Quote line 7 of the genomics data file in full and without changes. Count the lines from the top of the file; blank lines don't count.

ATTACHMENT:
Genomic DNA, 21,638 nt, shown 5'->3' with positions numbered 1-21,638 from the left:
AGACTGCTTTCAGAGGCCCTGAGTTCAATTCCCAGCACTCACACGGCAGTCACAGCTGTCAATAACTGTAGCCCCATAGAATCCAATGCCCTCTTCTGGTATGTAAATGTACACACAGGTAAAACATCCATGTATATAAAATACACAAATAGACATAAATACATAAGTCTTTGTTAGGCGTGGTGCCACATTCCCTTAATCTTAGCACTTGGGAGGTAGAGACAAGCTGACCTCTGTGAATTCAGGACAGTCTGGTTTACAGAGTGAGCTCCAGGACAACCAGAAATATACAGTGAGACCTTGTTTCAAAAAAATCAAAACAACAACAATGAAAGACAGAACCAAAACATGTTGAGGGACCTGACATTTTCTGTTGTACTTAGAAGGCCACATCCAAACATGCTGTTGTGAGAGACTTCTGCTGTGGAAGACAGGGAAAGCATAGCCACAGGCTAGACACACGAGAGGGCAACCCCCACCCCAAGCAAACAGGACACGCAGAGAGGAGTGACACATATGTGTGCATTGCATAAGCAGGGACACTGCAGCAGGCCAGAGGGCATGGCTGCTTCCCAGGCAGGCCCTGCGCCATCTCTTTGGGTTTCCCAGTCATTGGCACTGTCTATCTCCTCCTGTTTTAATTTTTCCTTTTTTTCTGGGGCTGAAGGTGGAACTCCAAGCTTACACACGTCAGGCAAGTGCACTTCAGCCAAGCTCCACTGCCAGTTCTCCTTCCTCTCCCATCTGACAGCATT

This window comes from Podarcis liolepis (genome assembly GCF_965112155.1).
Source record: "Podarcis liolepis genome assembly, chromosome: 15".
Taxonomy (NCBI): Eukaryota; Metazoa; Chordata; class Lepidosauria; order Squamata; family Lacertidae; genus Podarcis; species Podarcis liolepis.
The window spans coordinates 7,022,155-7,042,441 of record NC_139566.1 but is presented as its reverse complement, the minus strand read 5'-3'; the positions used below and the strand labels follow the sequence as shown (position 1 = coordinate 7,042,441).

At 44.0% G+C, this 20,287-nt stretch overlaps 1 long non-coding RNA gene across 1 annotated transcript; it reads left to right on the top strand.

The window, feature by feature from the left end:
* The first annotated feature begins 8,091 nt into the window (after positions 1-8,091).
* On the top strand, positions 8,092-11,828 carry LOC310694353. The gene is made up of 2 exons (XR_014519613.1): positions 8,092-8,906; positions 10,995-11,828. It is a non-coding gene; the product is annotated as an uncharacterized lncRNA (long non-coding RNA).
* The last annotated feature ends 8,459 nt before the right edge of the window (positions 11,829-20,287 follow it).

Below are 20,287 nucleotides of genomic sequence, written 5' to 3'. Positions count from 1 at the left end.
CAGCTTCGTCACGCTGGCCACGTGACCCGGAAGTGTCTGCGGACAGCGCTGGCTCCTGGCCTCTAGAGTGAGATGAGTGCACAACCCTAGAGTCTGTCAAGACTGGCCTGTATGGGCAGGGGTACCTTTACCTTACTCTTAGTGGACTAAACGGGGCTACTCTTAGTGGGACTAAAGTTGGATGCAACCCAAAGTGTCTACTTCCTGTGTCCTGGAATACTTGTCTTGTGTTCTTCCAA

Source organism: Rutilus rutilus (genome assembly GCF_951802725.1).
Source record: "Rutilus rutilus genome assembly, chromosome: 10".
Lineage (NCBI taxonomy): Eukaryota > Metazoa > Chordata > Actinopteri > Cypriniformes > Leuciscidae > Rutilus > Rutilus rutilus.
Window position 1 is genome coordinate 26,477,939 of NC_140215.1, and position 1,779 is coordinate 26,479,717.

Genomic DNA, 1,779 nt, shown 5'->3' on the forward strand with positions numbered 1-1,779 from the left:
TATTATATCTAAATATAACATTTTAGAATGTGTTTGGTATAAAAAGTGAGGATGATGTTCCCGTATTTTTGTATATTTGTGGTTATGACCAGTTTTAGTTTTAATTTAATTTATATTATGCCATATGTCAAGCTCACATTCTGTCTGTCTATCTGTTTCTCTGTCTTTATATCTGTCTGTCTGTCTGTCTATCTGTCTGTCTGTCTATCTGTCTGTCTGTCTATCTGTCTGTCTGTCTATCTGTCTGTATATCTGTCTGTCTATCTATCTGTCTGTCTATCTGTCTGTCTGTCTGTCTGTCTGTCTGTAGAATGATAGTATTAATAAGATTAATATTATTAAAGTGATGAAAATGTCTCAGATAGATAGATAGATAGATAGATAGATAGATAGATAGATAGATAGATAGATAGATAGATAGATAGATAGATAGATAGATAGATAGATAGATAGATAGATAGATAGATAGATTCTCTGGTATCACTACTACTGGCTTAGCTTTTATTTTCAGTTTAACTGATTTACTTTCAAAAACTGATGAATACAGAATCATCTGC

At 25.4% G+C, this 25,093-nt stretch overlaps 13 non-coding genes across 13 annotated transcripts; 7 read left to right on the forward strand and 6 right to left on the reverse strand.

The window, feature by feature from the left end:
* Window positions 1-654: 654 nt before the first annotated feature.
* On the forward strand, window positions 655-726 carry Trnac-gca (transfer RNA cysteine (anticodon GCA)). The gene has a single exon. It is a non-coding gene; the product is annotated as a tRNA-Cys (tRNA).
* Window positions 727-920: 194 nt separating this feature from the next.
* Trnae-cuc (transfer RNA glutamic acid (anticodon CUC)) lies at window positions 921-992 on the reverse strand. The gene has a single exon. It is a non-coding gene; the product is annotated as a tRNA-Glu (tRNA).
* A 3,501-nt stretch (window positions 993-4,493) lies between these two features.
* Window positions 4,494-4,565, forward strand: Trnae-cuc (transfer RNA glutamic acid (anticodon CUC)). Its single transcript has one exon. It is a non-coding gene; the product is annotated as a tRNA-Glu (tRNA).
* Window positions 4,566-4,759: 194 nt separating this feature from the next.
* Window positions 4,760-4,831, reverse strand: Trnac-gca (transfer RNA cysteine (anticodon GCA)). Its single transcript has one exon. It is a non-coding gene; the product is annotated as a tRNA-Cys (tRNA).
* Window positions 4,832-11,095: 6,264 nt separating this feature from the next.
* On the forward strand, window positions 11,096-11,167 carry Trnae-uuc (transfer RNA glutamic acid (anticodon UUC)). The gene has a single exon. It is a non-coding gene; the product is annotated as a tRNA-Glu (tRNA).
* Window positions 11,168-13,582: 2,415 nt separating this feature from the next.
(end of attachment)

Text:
At 44.0% G+C, this 20,287-nt stretch overlaps 1 long non-coding RNA gene across 1 annotated transcript; it reads left to right on the top strand.